Tremaine L. Loadholt,until a couple of years ago, I lived in the neighborhood of my town where a great majority of our local homeless population camped out. I crossed paths with them often, because I didn’t drive. Because of this, and because I knew some of them from when I’d had to stay at the shelter, I brought many of them food and other things they could use on the regular. My children knew them, as well, and were encouraged to treat them with the politeness I taught my kids to use when addressing any adult. It wasn’t easy. Every other week, their dad would undo any compassion I’d managed to pull from them. He called the homeless “Hobos” and “Garbage” and told the kids they were there because they were lazy drunks. But that’s another story, for another day.
We didn’t have a pot to piss in, the kids and me. But we had more than they did, so we had something to provide. I think the less a person has, the more inclined a person is to share. It’s a weird paradox; that the more money someone has, the less that person is willing to part with that money. Of course, this is just what my experience has shown me. I could just be an outlier.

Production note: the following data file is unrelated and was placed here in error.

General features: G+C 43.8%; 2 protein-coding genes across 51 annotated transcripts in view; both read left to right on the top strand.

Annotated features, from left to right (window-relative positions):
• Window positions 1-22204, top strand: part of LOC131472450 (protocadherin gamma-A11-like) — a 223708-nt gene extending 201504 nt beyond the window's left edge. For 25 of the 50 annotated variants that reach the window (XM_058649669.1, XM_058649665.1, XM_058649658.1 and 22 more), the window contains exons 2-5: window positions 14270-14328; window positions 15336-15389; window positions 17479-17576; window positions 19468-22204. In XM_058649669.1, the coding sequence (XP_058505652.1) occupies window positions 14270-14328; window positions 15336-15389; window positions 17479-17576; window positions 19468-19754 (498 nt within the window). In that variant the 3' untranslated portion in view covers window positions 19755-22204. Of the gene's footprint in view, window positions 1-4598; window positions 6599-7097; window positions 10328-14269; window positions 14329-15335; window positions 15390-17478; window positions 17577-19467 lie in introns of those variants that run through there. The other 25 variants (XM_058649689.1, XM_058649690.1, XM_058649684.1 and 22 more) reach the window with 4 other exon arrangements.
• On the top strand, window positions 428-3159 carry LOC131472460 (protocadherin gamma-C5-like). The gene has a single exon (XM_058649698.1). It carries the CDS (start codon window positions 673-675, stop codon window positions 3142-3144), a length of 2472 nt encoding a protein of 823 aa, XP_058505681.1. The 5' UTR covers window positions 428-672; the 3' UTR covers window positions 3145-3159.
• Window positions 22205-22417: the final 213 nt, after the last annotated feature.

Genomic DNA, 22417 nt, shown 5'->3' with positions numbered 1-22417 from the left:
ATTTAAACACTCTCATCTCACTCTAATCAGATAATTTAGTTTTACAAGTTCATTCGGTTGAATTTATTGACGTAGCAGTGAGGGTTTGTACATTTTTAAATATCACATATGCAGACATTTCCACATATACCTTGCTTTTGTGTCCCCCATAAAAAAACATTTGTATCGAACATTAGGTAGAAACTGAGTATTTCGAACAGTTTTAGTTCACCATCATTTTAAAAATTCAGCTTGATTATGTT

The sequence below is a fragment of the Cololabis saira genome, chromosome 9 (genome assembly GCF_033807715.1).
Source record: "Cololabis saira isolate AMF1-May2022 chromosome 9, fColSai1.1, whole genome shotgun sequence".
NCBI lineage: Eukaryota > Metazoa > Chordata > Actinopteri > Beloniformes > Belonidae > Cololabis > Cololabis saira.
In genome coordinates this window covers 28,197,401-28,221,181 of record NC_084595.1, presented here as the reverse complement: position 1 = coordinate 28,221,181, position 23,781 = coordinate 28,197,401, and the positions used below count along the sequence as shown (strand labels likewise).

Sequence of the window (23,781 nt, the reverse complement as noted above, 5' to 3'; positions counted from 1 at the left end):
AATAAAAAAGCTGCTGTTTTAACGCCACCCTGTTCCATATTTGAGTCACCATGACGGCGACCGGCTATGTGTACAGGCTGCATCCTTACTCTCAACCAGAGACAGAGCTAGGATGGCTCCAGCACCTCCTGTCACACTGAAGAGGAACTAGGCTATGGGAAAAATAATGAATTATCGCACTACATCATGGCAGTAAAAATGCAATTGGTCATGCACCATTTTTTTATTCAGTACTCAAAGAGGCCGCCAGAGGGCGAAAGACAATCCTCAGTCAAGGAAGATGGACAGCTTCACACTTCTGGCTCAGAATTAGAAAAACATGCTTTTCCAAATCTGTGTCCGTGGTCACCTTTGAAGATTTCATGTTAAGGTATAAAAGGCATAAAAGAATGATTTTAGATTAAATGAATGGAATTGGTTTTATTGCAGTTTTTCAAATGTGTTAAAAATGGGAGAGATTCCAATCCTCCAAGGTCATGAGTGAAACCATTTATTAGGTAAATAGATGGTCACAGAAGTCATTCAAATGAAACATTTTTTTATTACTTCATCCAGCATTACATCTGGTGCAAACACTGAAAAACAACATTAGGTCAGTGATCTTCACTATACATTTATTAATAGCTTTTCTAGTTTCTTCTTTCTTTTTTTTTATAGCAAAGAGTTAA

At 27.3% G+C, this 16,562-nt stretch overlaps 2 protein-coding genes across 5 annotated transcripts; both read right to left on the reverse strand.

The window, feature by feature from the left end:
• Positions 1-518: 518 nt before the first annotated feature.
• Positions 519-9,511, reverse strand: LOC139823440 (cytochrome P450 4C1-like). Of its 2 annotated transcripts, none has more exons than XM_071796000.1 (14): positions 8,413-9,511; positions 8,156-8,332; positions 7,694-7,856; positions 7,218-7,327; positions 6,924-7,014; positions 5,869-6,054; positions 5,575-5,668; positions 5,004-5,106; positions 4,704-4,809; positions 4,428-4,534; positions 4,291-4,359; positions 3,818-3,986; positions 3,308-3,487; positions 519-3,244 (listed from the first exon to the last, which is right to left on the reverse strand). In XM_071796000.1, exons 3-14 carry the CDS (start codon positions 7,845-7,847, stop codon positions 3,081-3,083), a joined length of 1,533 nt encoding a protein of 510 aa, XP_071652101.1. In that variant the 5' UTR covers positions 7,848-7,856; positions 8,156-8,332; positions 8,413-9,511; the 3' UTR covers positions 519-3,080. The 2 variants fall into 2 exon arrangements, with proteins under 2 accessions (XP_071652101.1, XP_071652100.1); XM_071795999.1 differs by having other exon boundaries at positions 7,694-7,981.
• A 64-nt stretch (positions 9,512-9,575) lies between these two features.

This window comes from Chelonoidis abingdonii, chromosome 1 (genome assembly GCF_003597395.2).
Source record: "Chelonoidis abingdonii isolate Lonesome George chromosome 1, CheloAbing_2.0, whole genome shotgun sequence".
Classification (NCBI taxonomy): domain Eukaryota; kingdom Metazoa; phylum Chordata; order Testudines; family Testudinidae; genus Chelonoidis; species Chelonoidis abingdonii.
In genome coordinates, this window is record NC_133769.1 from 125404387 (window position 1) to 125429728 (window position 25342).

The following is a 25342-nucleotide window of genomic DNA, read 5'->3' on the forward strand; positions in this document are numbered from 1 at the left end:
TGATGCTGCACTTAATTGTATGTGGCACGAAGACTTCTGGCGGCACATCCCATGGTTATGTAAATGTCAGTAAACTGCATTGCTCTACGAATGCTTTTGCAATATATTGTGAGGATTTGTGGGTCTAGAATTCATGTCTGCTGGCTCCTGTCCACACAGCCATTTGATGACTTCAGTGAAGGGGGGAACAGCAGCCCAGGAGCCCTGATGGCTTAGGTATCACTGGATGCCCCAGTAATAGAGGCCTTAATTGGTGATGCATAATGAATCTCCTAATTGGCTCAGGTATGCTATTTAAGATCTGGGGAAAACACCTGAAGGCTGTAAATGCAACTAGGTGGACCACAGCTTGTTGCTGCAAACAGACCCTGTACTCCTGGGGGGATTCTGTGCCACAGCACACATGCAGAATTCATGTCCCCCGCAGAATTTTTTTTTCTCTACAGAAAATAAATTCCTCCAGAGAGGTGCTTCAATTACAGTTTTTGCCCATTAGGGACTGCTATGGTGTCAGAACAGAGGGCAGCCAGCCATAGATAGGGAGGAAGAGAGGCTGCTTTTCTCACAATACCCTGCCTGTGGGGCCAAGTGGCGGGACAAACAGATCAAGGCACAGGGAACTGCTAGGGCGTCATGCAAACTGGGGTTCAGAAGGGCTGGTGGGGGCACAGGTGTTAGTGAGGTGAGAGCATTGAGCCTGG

Then, a couple of years ago, a law was passed forbidding residents to give to the homeless in public. The legal way to give, the politicians said, was to donate to shelters, which would then be able to better provide for them.
I do that. I make up boxes with tampons, pads, extra socks, hand warmers, toothbrushes, and a list of other consumables not readily available in any shelter and drop them off. But I feel like I’m being told not to play with a kid just because that kid lives in a trailer or something. Like I’m a person and I shouldn’t be talking to those “non-people” living on the streets.
But they are people.
Each one is a person, with a life, and a story, and a goddamned right to be here.
Like you were saying, housing is an issue. It’s completely out of control. Our public housing vouchers were on a 3 year wait list forever, and the bucket the money for them came from dried up last year anyway. Help is pretty much a thing of the past.
A large percentage of the homeless are Alaska Natives who moved to Anchorage to escape the village without planning first, or they lost the job they’d planned for, or any number of other reasons. A large percentage of THOSE are chronic inebriates. We only have like 4 or 5 treatment beds allocated as detox beds, so even when someone decides he or she WANTS to get clean here, there’s a waiting list a mile long.
I hate to even try to GUESS how many people we’ve lost because of this deficit.
I have more to say but I’m literally falling asleep on my couch typing.
Tomorrow, my friend. xoxo